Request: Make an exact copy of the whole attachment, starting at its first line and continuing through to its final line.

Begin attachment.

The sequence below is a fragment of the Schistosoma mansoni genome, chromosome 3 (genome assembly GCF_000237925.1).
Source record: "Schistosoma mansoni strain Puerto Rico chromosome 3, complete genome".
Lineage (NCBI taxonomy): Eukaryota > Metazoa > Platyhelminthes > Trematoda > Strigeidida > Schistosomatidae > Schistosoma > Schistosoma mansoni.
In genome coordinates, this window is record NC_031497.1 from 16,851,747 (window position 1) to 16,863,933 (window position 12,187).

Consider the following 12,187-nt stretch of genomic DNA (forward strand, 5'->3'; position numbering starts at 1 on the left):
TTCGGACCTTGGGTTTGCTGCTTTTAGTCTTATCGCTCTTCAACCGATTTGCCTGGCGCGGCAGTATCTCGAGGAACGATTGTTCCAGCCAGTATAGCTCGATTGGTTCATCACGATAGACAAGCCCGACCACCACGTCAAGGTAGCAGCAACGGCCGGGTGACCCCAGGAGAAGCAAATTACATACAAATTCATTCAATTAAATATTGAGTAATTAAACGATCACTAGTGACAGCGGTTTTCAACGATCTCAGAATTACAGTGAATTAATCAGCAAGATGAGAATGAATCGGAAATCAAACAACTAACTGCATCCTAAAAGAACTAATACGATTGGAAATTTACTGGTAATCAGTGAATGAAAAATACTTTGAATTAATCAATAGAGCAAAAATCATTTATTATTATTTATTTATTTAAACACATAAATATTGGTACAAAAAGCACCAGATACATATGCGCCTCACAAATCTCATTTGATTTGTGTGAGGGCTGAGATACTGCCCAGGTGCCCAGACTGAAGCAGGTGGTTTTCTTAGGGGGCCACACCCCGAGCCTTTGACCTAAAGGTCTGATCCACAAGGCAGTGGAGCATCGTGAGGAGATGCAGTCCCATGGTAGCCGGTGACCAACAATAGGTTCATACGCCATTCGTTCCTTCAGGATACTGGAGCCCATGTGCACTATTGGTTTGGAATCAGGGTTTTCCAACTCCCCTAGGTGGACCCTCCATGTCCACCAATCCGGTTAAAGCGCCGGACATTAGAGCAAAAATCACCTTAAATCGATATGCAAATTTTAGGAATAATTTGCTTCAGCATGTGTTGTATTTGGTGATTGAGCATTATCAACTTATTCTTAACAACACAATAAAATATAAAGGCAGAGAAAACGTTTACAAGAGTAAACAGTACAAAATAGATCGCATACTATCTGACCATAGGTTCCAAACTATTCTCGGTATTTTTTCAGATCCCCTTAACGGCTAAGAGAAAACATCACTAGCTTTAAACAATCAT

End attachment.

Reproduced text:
The sequence below is a fragment of the Schistosoma mansoni genome, chromosome 3 (genome assembly GCF_000237925.1).
Source record: "Schistosoma mansoni strain Puerto Rico chromosome 3, complete genome".
Lineage (NCBI taxonomy): Eukaryota > Metazoa > Platyhelminthes > Trematoda > Strigeidida > Schistosomatidae > Schistosoma > Schistosoma mansoni.
In genome coordinates, this window is record NC_031497.1 from 16,851,747 (window position 1) to 16,863,933 (window position 12,187).

Consider the following 12,187-nt stretch of genomic DNA (forward strand, 5'->3'; position numbering starts at 1 on the left):
TTCGGACCTTGGGTTTGCTGCTTTTAGTCTTATCGCTCTTCAACCGATTTGCCTGGCGCGGCAGTATCTCGAGGAACGATTGTTCCAGCCAGTATAGCTCGATTGGTTCATCACGATAGACAAGCCCGACCACCACGTCAAGGTAGCAGCAACGGCCGGGTGACCCCAGGAGAAGCAAATTACATACAAATTCATTCAATTAAATATTGAGTAATTAAACGATCACTAGTGACAGCGGTTTTCAACGATCTCAGAATTACAGTGAATTAATCAGCAAGATGAGAATGAATCGGAAATCAAACAACTAACTGCATCCTAAAAGAACTAATACGATTGGAAATTTACTGGTAATCAGTGAATGAAAAATACTTTGAATTAATCAATAGAGCAAAAATCATTTATTATTATTTATTTATTTAAACACATAAATATTGGTACAAAAAGCACCAGATACATATGCGCCTCACAAATCTCATTTGATTTGTGTGAGGGCTGAGATACTGCCCAGGTGCCCAGACTGAAGCAGGTGGTTTTCTTAGGGGGCCACACCCCGAGCCTTTGACCTAAAGGTCTGATCCACAAGGCAGTGGAGCATCGTGAGGAGATGCAGTCCCATGGTAGCCGGTGACCAACAATAGGTTCATACGCCATTCGTTCCTTCAGGATACTGGAGCCCATGTGCACTATTGGTTTGGAATCAGGGTTTTCCAACTCCCCTAGGTGGACCCTCCATGTCCACCAATCCGGTTAAAGCGCCGGACATTAGAGCAAAAATCACCTTAAATCGATATGCAAATTTTAGGAATAATTTGCTTCAGCATGTGTTGTATTTGGTGATTGAGCATTATCAACTTATTCTTAACAACACAATAAAATATAAAGGCAGAGAAAACGTTTACAAGAGTAAACAGTACAAAATAGATCGCATACTATCTGACCATAGGTTCCAAACTATTCTCGGTATTTTTTCAGATCCCCTTAACGGCTAAGAGAAAACATCACTAGCTTTAAACAATCAT